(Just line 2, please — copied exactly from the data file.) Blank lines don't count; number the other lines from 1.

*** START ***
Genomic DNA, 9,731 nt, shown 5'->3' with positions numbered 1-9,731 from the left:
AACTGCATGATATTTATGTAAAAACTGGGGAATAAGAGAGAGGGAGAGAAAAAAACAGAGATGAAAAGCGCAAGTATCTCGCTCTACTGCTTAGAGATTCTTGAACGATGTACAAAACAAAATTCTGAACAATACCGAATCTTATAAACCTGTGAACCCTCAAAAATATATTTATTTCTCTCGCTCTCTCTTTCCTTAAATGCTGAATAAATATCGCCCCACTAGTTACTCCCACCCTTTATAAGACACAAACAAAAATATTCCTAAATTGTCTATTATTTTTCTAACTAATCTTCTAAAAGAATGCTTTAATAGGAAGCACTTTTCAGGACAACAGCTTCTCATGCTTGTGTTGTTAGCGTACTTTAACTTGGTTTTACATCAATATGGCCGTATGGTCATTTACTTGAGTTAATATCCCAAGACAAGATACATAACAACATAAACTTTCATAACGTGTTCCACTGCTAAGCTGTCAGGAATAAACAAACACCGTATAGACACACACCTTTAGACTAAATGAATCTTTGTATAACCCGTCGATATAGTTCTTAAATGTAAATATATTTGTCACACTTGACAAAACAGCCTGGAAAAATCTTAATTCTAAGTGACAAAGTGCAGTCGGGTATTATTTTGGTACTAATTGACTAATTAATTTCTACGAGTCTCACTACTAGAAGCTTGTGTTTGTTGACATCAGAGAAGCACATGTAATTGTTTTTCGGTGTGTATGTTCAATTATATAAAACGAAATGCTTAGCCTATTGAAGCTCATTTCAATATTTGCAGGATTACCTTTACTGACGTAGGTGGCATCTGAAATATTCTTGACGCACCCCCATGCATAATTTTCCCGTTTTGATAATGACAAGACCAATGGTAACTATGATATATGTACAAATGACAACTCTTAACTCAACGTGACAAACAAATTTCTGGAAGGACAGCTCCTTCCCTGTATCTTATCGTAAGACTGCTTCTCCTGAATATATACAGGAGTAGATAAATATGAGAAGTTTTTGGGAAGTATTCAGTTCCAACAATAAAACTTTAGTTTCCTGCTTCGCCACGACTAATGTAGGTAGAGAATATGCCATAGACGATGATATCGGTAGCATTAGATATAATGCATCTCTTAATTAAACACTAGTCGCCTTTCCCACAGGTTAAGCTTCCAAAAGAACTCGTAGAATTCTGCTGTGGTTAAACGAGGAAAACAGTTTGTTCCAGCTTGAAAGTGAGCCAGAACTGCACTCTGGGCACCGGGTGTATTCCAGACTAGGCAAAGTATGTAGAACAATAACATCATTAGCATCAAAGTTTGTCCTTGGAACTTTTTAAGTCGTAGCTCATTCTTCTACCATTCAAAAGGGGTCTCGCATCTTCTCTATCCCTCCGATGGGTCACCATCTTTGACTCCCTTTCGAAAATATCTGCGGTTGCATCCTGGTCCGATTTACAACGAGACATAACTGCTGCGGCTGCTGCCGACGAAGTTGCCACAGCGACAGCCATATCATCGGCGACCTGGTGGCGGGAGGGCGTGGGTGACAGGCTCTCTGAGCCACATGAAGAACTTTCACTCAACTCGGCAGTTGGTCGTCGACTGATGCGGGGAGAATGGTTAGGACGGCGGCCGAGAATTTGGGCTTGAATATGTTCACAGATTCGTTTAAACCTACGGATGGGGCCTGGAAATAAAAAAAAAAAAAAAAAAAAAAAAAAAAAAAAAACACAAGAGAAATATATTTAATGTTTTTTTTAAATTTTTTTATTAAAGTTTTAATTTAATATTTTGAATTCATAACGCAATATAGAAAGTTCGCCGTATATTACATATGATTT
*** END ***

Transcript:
AACTGCATGATATTTATGTAAAAACTGGGGAATAAGAGAGAGGGAGAGAAAAAAACAGAGATGAAAAGCGCAAGTATCTCGCTCTACTGCTTAGAGATTCTTGAACGATGTACAAAACAAAATTCTGAACAATACCGAATCTTATAAACCTGTGAACCCTCAAAAATATATTTATTTCTCTCGCTCTCTCTTTCCTTAAATGCTGAATAAATATCGCCCCACTAGTTACTCCCACCCTTTATAAGACACAAACAAAAATATTCCTAAATTGTCTATTATTTTTCTAACTAATCTTCTAAAAGAATGCTTTAATAGGAAGCACTTTTCAGGACAACAGCTTCTCATGCTTGTGTTGTTAGCGTACTTTAACTTGGTTTTACATCAATATGGCCGTATGGTCATTTACTTGAGTTAATATCCCAAGACAAGATACATAACAACATAAACTTTCATAACGTGTTCCACTGCTAAGCTGTCAGGAATAAACAAACACCGTATAGACACACACCTTTAGACTAAATGAATCTTTGTATAACCCGTCGATATAGTTCTTAAATGTAAATATATTTGTCACACTTGACAAAACAGCCTGGAAAAATCTTAATTCTAAGTGACAAAGTGCAGTCGGGTATTATTTTGGTACTAATTGACTAATTAATTTCTACGAGTCTCACTACTAGAAGCTTGTGTTTGTTGACATCAGAGAAGCACATGTAATTGTTTTTCGGTGTGTATGTTCAATTATATAAAACGAAATGCTTAGCCTATTGAAGCTCATTTCAATATTTGCAGGATTACCTTTACTGACGTAGGTGGCATCTGAAATATTCTTGACGCACCCCCATGCATAATTTTCCCGTTTTGATAATGACAAGACCAATGGTAACTATGATATATGTACAAATGACAACTCTTAACTCAACGTGACAAACAAATTTCTGGAAGGACAGCTCCTTCCCTGTATCTTATCGTAAGACTGCTTCTCCTGAATATATACAGGAGTAGATAAATATGAGAAGTTTTTGGGAAGTATTCAGTTCCAACAATAAAACTTTAGTTTCCTGCTTCGCCACGACTAATGTAGGTAGAGAATATGCCATAGACGATGATATCGGTAGCATTAGATATAATGCATCTCTTAATTAAACACTAGTCGCCTTTCCCACAGGTTAAGCTTCCAAAAGAACTCGTAGAATTCTGCTGTGGTTAAACGAGGAAAACAGTTTGTTCCAGCTTGAAAGTGAGCCAGAACTGCACTCTGGGCACCGGGTGTATTCCAGACTAGGCAAAGTATGTAGAACAATAACATCATTAGCATCAAAGTTTGTCCTTGGAACTTTTTAAGTCGTAGCTCATTCTTCTACCATTCAAAAGGGGTCTCGCATCTTCTCTATCCCTCCGATGGGTCACCATCTTTGACTCCCTTTCGAAAATATCTGCGGTTGCATCCTGGTCCGATTTACAACGAGACATAACTGCTGCGGCTGCTGCCGACGAAGTTGCCACAGCGACAGCCATATCATCGGCGACCTGGTGGCGGGAGGGCGTGGGTGACAGGCTCTCTGAGCCACATGAAGAACTTTCACTCAACTCGGCAGTTGGTCGTCGACTGATGCGGGGAGAATGGTTAGGACGGCGGCCGAGAATTTGGGCTTGAATATGTTCACAGATTCGTTTAAACCTACGGATGGGGCCTGGAAATAAAAAAAAAAAAAAAAAAAAAAAAAAAAAAAAAACACAAGAGAAATATATTTAATGTTTTTTTTAAATTTTTTTATTAAAGTTTTAATTTAATATTTTGAATTCATAACGCAATATAGAAAGTTCGCCGTATATTACATATGATTT